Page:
But reading Adam Smith can be a chore, which is why few people bother. Let’s look instead at the raw data, as provided by Jim Gwartney and many others in the annual Economic Freedom of the World report. They find that, in absolute terms, poor people are far less poor in relatively free-market countries than in more controlled economies.

This opens up an entirely new area for honest intellectual debate. Nothing close to a pure free-market economy exists on Earth. So is this free-market prosperity due to the free-market elements that do exist, or is it due to the mixed economy’s more constructivist elements? To my knowledge, this debate has not happened. This is largely because of thought-closing fallacies such as Powell takes on in his post, and the ones I discuss here and elsewhere.

How to Lose an Argument

Thomas Erskine defended Thomas Paine after authorities decided to persecute him for the radical ideas contained in his Rights of Man. Here, Erskine tells a story that explains to Paine’s prosecutors why someone who threatens force during an argument is almost surely wrong:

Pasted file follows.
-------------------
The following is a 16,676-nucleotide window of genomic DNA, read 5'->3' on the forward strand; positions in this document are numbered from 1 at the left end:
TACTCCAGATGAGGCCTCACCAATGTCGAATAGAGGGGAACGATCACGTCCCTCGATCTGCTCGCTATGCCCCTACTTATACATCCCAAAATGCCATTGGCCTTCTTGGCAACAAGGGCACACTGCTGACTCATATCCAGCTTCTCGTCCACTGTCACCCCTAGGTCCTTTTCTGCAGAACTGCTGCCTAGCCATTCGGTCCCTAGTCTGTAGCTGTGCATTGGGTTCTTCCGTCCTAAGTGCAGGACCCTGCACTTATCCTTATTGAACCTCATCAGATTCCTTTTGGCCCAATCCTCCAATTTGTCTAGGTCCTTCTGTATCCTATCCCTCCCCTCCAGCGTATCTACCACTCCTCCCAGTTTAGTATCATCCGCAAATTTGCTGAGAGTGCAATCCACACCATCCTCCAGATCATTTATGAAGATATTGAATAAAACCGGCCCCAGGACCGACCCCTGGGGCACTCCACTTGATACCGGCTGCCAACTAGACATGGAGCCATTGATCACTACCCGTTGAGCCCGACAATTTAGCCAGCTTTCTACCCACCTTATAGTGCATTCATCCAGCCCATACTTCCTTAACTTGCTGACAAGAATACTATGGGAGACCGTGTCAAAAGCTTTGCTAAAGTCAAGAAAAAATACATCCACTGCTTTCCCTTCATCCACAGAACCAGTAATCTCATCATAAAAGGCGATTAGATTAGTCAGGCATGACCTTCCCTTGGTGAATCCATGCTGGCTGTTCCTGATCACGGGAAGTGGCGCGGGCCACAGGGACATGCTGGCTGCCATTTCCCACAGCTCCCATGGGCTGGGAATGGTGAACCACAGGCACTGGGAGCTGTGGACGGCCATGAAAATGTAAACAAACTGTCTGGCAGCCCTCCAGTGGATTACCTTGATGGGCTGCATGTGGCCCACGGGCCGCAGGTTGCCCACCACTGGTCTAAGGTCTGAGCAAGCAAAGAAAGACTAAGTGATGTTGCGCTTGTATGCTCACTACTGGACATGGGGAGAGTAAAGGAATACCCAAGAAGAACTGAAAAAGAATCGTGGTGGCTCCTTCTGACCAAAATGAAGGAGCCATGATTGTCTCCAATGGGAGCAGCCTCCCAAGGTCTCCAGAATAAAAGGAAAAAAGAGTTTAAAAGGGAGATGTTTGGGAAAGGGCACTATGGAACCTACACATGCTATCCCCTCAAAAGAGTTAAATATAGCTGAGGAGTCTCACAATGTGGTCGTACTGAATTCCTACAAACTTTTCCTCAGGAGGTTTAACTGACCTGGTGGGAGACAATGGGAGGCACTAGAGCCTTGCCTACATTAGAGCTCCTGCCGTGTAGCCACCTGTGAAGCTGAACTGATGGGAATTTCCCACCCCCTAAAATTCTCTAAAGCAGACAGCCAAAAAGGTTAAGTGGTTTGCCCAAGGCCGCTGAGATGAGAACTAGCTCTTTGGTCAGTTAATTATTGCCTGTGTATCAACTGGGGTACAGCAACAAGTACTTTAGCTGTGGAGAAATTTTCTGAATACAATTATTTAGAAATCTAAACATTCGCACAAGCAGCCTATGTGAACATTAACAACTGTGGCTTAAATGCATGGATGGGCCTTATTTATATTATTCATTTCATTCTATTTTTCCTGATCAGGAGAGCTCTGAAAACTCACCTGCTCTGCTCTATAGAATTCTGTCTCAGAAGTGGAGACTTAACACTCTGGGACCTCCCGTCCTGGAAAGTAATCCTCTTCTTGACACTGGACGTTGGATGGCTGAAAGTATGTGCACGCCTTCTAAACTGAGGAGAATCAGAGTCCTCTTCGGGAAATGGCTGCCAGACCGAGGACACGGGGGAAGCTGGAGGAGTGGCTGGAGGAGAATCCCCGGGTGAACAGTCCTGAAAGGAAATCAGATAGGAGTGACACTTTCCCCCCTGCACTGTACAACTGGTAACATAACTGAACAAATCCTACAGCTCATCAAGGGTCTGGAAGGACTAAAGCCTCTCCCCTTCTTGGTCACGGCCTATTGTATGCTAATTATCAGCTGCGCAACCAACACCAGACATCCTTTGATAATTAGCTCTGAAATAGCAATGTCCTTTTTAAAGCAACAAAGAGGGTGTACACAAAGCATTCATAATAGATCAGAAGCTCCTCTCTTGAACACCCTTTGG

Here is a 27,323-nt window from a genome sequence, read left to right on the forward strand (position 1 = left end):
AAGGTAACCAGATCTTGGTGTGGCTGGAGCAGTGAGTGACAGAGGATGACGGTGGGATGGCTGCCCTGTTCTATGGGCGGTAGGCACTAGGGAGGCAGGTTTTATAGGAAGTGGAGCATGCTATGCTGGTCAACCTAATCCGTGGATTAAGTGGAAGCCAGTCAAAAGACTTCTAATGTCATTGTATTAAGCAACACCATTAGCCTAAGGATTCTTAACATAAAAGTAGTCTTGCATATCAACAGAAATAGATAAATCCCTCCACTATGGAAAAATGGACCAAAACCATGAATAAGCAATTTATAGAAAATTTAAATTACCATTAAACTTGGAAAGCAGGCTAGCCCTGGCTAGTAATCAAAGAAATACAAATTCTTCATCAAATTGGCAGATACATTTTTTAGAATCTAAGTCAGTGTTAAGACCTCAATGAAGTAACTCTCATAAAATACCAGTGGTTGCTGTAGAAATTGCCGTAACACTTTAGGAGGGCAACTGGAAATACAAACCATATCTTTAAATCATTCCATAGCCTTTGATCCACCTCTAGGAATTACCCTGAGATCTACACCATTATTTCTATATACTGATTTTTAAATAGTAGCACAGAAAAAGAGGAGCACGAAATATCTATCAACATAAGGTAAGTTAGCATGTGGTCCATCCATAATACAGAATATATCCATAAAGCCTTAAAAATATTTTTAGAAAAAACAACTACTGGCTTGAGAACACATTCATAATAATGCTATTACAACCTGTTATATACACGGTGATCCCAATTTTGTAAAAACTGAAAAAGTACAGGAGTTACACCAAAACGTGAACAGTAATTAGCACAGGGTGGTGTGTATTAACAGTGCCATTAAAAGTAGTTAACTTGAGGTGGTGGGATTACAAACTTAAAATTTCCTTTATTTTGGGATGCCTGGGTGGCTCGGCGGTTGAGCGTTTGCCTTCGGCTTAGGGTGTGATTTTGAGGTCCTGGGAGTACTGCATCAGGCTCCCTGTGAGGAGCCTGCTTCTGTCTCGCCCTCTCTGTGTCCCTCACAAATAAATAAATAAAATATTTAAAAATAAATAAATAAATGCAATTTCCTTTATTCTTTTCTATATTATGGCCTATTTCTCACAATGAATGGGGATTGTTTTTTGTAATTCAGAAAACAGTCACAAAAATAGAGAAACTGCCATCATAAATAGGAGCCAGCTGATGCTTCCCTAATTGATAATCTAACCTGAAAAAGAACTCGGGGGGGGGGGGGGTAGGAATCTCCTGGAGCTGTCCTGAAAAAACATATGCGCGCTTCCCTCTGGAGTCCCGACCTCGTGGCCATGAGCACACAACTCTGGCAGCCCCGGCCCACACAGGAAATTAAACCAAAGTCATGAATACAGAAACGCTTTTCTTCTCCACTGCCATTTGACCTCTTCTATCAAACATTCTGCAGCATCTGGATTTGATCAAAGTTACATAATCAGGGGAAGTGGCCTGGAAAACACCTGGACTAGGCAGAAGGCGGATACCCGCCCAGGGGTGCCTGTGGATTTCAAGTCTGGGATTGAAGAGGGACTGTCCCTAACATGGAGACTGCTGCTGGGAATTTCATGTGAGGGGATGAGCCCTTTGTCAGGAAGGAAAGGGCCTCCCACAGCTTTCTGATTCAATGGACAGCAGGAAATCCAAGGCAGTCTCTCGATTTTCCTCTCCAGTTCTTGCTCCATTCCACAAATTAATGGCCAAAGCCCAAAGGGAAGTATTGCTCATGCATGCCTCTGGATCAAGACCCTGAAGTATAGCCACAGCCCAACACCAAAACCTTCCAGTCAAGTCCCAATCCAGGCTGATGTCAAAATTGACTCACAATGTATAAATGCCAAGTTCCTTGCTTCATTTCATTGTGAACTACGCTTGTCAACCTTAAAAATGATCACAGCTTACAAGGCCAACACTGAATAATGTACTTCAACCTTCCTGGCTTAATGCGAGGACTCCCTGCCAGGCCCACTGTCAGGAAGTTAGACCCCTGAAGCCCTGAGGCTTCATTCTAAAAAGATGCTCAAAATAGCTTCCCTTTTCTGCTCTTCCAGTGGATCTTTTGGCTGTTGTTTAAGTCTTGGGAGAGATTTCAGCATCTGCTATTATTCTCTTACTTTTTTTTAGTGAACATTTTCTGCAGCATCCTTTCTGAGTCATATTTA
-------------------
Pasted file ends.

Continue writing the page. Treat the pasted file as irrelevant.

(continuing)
You must all remember, gentlemen, Lucian’s pleasant story: Jupiter and a countryman were walking together, conversing with great freedom and familiarity upon the subject of heaven and earth. The countryman listened with attention and acquiescence while Jupiter strove only to convince him; but happening to hint a doubt, Jupiter turned hastily around and threatened him with his thunder. ‘Ah, ha!’ says the countryman, ‘now, Jupiter, I know that you are wrong; you are always wrong when you appeal to your thunder.’

Quoted from J.B. Bury, A History of Freedom of Thought, pp. 130-31.

He’s right. An argument can only truly be won on the merits.The world would be a better place if more people realized that.

Bad Negotiating Tactics

As debt-limit talks heat up, President Obama told Rep. Eric Cantor, “Don’t call my bluff.”

This implies that he was bluffing.

If the President wants to win the negotiations, he would be better off keeping that information to himself.